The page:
Everything I know about love, I learned from a letter my grandpa wrote to my grandma during World War II.
Well, today is VE Day. I am glad that much is overâ€¦ There is no celebrating here. We had a parade and several speeches today, but no shouting. Everyone is restricted to the post until things quiet down. I think everyone should wait and celebrate when the whole thing is done…
Henry â€œHankâ€ Shellenbarger was a big John Wayne of a man. A bomber pilot, the Army recruited him to teach others how to fly. Helen Mary Shellenbarger was a teacher â€“ a college-educated woman far ahead of her time.
As I knew them, they were always old, always wise. Grandpa could take one look at the sky and tell you if it was going to snow that night. He could build or fix anything, including our first house. Grandma kept a stash of every grandchildâ€™s favorite treat in her pantry. She had a saying for every situation, a collection of old colloquialisms she picked up in her youth. Most of the time, I had no idea what they meant, like when something got lost, it â€œwent the way of the rug.â€
When I got old enough to understand, I would beg Grandpa to tell me about the war. Was he a hero? Did he ever get hurt? Could I be a pilot, too? One day he answered with his silence. He got out of his well-worn rocking chair and went into his bedroom. A moment later, he came out, his hand closed tightly. He told me to hold out my hand, and I obeyed. In it, he placed a tarnished set of Army Air Corps wings.
â€œNow you can be a pilot,â€ he said.
It never occurred to me to ask Grandma about the war until college. I interviewed her for a history class term paper, and being a natural writer, I used her answers to craft a creative narrative of a woman struggling on the home front.
It wasnâ€™t until after I discovered the letter in Grandmaâ€™s dresser drawer â€“ neatly creased inside a yellowed envelope along with a single dog-tag â€“ that I realized I had asked both of them all the wrong questions.
They are moving the whole engineering training school to some other field. We donâ€™t know where for sure but it looks like Shepherd Fieldâ€¦ Donâ€™t worry. I will still be in the same program, just in a different place.
Grandpa died in June 1997. The day he passed, the entire family gathered at their home in the small farming town where I grew up. One by one, we filed into the bedroom, where he lay in a hospice bed, to say good-bye. And one by one, we all cried. But not Grandma. Not that day.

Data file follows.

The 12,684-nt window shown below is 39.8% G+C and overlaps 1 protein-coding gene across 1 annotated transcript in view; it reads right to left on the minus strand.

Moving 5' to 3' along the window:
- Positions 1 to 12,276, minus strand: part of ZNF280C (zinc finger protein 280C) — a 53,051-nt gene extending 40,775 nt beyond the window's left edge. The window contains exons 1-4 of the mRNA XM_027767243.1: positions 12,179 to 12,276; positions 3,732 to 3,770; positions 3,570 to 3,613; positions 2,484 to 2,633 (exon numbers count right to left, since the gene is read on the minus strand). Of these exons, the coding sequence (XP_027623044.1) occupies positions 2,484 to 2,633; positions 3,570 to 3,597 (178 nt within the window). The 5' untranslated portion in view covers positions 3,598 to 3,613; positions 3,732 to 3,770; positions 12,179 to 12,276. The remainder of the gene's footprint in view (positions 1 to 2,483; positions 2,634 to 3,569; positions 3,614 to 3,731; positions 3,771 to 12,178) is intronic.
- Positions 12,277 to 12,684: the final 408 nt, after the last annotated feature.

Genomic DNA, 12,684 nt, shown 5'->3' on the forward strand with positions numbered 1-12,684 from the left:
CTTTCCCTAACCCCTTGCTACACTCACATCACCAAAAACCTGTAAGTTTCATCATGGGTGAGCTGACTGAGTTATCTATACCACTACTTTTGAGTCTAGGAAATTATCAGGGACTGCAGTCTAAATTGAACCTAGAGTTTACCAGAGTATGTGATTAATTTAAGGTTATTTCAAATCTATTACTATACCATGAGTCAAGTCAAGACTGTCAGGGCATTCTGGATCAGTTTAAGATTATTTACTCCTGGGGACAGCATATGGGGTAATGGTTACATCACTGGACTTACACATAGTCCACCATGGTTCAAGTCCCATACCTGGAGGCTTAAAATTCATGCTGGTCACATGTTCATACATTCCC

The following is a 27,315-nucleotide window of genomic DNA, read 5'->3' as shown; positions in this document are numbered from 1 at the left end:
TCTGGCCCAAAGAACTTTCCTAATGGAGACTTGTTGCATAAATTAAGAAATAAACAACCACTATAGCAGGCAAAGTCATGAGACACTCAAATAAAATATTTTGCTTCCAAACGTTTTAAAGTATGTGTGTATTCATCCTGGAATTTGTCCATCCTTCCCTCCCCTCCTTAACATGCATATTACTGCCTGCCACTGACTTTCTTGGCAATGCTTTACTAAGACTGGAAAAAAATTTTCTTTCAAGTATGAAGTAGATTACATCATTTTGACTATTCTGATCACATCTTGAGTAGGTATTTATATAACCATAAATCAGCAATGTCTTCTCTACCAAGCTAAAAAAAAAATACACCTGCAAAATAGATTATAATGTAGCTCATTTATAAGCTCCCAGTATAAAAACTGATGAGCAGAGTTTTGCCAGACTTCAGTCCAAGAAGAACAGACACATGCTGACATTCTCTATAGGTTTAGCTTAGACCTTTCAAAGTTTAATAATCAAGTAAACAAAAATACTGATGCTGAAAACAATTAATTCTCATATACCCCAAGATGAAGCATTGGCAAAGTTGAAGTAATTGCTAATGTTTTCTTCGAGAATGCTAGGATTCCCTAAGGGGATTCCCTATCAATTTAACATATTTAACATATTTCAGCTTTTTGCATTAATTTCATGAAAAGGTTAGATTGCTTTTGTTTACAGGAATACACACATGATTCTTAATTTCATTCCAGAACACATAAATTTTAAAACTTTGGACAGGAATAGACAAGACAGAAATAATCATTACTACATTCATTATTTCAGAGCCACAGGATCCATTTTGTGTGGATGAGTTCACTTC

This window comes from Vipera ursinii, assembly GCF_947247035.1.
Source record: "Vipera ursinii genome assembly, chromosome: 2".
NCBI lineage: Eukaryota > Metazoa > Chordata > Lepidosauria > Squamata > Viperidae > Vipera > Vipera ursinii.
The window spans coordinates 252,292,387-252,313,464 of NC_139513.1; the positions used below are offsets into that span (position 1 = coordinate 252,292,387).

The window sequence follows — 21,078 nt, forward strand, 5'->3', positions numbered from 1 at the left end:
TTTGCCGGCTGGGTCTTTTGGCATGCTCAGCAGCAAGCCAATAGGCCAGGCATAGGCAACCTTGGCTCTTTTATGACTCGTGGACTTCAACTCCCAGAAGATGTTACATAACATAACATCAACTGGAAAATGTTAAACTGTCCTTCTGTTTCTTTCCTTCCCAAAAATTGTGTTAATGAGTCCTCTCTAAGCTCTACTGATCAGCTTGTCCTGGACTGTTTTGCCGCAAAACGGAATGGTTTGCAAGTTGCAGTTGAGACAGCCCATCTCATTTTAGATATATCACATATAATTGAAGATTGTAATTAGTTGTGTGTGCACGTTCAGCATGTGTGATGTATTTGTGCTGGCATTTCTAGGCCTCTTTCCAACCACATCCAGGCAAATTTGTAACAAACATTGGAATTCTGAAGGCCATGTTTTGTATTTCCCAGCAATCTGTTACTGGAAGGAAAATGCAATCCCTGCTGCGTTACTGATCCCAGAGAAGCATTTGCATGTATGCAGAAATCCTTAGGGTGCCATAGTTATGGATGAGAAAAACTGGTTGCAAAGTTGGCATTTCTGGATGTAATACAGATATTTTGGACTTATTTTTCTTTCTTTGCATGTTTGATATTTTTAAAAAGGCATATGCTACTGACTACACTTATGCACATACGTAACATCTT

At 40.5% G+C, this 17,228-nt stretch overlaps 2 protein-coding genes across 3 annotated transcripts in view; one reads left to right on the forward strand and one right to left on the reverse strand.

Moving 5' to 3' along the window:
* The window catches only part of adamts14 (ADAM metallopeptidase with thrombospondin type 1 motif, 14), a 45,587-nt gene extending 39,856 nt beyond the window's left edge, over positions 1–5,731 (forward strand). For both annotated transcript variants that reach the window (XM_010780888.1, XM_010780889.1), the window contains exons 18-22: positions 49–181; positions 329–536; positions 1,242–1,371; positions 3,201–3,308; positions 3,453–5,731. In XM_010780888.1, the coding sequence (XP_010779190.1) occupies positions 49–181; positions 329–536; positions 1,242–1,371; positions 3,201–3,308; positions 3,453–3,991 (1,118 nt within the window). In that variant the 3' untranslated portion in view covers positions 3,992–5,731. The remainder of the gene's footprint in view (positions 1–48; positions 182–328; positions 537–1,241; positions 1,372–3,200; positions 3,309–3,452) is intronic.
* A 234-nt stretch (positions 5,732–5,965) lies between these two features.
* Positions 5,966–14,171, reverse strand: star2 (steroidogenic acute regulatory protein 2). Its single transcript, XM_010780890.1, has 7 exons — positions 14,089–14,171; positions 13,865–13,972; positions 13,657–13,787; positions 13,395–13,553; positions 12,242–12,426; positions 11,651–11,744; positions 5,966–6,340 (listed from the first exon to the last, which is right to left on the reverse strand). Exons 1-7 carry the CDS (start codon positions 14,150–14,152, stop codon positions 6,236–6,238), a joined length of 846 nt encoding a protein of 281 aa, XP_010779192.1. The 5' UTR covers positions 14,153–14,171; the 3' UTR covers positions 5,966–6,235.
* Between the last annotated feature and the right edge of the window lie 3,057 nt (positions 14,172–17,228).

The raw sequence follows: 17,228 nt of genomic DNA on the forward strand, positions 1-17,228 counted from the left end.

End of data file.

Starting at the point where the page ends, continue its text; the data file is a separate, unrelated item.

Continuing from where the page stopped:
She didnâ€™t cry in front of us until she viewed him for the first time in his casket. I hung back and watched as Grandma moved toward the front of the room. She stared for a moment and then reached out her hand. She placed hers over his. And then she began to cry.
â€œOh my Hank, my Hank,â€ she sobbed.
Before my eyes, she was transformed. She wasnâ€™t my grandma anymore, and he was no longer my grandpa. Instead, I saw them as they were fifty years earlier, a young couple passionately in love. A young couple about to be separated by war and distance.
I miss you and love you very much, sweetheart. I am glad we are going to have the baby. I guess Iâ€™ll read and go to sleep.
Today, I hang onto Grandpaâ€™s wings and the letter. Grandma hangs on to his heart.
Louise Knott Ahern is a freelance journalist and public relations coach who writes contemporary romances. Sheâ€™s the author of â€œOpting Out: A Career Womanâ€™s Guide to Going Home Without Going Crazy,â€ a blog for mothers at www.optoutguide.blogspot.com. She is also a contributor to The Writerâ€™s Vibe (www.thewritersvibe.typepad.com), a blog for professional writers.
I’m just catching up on blogs today and after I read yours (crying btw) I realized that my parents went through very much the same thing during WWII. It brought back all the stories my father told of how hard it was to be separated from the one you loved, being moved around and not being able to tell your sweetheart where you are.
My parents had a similiar love and relationship — the loss of one from the other almost inconceivable. NOW THEY ARE BOTH TOGETHER AGAIN.
Wow, Louise. I’m crying as I write this. A beautiful story of love to keep close to your heart.
My heart was touched by your true story, it brought tears to my eyes.
What a beautiful story, You come by your loveing spirit and “get it done” attitude honestly. Since meeting you and the other young ones( Geralyn, Mary, Dana and Michelle C. ) I know the Chapter will be in good hands for many years to come. You are a talented writer and a super woman!
Hi Mary — Nope! The baby was my Uncle Tom. My mom is the youngest of their five children.
I’m tearing up all over again too. 🙂 That is a beautiful story. Thanks Weez. 🙂
I forgot to ask: was the baby your mom?
What a touching story, Weez. A lifetime together isn’t long enough for true love!
Wow, what a wonderful love story, Louise. And yes, I’m tearing up, too.
Dang it. I’m crying again, Louise!
It’s a beautiful story.
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